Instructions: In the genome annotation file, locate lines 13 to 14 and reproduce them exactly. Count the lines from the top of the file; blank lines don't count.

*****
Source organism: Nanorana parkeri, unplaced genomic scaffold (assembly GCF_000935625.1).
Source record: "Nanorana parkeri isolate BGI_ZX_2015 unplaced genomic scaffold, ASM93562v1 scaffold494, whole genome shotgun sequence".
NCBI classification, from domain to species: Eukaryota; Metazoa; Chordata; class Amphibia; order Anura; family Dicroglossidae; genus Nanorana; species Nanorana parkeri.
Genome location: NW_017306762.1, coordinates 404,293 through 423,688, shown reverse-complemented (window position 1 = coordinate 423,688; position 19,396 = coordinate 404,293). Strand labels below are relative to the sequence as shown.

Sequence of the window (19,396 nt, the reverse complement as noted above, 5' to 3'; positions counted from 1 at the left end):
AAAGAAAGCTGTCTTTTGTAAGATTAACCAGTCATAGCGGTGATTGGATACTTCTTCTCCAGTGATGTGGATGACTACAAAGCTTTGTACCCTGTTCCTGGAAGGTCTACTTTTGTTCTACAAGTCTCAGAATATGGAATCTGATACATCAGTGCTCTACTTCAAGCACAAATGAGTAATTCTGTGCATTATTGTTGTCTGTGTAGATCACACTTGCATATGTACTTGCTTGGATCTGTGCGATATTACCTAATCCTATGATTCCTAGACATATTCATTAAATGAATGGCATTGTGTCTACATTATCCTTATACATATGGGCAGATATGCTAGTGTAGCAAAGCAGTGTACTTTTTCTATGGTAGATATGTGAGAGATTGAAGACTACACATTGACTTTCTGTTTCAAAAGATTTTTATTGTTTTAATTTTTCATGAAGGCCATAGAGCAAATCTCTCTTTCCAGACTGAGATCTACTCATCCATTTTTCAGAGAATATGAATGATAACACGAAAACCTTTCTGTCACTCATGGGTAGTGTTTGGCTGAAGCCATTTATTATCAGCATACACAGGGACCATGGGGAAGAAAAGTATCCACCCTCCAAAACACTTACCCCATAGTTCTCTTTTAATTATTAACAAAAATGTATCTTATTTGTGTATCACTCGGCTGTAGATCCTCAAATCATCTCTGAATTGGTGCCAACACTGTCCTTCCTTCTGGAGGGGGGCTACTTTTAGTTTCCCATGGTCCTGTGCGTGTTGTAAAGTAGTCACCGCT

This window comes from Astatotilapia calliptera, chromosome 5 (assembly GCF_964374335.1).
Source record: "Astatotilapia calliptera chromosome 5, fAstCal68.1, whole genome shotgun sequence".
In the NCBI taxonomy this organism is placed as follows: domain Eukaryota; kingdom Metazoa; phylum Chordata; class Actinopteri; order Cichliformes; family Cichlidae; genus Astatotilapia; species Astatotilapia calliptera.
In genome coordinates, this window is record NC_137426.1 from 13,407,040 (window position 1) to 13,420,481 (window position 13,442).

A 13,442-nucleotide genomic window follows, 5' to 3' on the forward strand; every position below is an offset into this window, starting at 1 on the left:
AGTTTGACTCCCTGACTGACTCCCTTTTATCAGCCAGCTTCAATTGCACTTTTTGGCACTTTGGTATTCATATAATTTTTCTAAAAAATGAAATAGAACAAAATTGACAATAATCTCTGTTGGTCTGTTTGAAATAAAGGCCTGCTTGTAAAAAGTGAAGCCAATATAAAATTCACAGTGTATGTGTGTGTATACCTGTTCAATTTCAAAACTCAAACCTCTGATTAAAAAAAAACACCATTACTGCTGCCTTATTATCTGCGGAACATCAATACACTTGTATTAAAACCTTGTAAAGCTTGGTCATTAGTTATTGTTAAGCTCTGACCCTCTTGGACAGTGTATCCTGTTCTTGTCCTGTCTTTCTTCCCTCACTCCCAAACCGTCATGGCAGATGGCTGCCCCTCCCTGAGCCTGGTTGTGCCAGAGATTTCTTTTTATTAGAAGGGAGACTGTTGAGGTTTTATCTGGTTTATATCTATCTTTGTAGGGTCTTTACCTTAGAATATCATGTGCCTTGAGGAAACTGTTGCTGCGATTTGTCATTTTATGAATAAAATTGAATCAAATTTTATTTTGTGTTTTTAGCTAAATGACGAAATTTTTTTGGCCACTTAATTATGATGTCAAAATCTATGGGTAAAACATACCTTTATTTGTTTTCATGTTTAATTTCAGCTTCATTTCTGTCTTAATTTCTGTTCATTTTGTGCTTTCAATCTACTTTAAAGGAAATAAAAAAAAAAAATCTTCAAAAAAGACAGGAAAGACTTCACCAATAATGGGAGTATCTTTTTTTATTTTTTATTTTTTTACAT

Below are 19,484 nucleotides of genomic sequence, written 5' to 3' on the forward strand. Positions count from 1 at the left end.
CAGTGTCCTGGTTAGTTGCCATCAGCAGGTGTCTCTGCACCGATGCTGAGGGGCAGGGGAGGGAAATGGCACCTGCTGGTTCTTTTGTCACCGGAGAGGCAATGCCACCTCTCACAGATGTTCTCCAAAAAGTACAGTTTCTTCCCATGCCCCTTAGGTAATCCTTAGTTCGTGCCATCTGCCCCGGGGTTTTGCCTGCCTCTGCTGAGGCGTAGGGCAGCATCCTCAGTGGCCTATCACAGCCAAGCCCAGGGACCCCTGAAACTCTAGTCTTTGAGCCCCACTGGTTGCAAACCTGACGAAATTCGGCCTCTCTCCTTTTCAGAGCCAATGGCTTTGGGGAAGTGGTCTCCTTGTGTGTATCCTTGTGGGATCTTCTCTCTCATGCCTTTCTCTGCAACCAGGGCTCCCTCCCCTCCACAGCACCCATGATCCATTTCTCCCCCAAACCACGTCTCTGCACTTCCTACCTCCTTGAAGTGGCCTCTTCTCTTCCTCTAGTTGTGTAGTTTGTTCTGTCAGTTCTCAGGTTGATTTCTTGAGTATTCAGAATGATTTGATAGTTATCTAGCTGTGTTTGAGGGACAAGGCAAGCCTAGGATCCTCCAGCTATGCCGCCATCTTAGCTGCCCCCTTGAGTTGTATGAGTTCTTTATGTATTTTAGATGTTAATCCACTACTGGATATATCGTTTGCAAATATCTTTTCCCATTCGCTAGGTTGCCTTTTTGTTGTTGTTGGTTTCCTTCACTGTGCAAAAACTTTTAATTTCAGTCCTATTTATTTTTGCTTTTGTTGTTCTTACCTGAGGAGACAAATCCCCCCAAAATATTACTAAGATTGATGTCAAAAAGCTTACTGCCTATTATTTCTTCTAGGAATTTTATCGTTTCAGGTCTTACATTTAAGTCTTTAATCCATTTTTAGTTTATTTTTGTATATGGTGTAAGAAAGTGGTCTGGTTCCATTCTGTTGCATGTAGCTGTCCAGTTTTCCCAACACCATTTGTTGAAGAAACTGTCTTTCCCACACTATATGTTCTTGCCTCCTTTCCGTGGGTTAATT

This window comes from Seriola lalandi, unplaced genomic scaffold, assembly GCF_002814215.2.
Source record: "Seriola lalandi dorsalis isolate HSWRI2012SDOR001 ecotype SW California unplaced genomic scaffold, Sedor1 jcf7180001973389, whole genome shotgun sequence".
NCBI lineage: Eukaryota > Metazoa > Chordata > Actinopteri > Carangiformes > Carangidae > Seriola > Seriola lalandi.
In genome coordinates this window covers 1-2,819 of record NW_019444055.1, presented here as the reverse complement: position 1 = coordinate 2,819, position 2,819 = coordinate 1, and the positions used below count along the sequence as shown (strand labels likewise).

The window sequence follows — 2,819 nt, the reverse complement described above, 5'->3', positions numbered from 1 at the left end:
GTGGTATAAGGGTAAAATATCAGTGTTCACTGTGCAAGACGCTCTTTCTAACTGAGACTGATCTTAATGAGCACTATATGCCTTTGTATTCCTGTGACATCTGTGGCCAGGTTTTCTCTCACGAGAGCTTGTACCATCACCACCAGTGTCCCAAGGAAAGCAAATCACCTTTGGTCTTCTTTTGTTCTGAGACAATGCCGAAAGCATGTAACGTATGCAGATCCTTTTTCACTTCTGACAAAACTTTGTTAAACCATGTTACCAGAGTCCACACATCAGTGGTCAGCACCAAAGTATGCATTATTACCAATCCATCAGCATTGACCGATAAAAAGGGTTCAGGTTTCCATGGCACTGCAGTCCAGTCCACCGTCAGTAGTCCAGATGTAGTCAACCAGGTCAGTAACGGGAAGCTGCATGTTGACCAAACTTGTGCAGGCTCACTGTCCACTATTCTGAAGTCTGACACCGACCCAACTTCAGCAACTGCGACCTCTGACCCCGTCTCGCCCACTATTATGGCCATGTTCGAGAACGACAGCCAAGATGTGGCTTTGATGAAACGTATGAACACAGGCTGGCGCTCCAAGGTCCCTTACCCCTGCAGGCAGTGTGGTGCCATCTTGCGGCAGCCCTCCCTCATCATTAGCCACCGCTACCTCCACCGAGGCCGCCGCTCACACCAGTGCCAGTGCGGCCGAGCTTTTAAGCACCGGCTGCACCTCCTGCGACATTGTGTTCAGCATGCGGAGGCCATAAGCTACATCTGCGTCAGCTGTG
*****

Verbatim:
Below are 19,484 nucleotides of genomic sequence, written 5' to 3' on the forward strand. Positions count from 1 at the left end.
CAGTGTCCTGGTTAGTTGCCATCAGCAGGTGTCTCTGCACCGATGCTGAGGGGCAGGGGAGGGAAATGGCACCTGCTGGTTCTTTTGTCACCGGAGAGGCAATGCCACCTCTCACAGATGTTCTCCAAAAAGTACAGTTTCTTCCCATGCCCCTTAGGTAATCCTTAGTTCGTGCCATCTGCCCCGGGGTTTTGCCTGCCTCTGCTGAGGCGTAGGGCAGCATCCTCAGTGGCCTATCACAGCCAAGCCCAGGGACCCCTGAAACTCTAGTCTTTGAGCCCCACTGGTTGCAAACCTGACGAAATTCGGCCTCTCTCCTTTTCAGAGCCAATGGCTTTGGGGAAGTGGTCTCCTTGTGTGTATCCTTGTGGGATCTTCTCTCTCATGCCTTTCTCTGCAACCAGGGCTCCCTCCCCTCCACAGCACCCATGATCCATTTCTCCCCCAAACCACGTCTCTGCACTTCCTACCTCCTTGAAGTGGCCTCTTCTCTTCCTCTAGTTGTGTAGTTTGTTCTGTCAGTTCTCAGGTTGATTTCTTGAGTATTCAGAATGATTTGATAGTTATCTAGCTGTGTTTGAGGGACAAGGCAAGCCTAGGATCCTCCAGCTATGCCGCCATCTTAGCTGCCCCCTTGAGTTGTATGAGTTCTTTATGTATTTTAGATGTTAATCCACTACTGGATATATCGTTTGCAAATATCTTTTCCCATTCGCTAGGTTGCCTTTTTGTTGTTGTTGGTTTCCTTCACTGTGCAAAAACTTTTAATTTCAGTCCTATTTATTTTTGCTTTTGTTGTTCTTACCTGAGGAGACAAATCCCCCCAAAATATTACTAAGATTGATGTCAAAAAGCTTACTGCCTATTATTTCTTCTAGGAATTTTATCGTTTCAGGTCTTACATTTAAGTCTTTAATCCATTTTTAGTTTATTTTTGTATATGGTGTAAGAAAGTGGTCTGGTTCCATTCTGTTGCATGTAGCTGTCCAGTTTTCCCAACACCATTTGTTGAAGAAACTGTCTTTCCCACACTATATGTTCTTGCCTCCTTTCCGTGGGTTAATT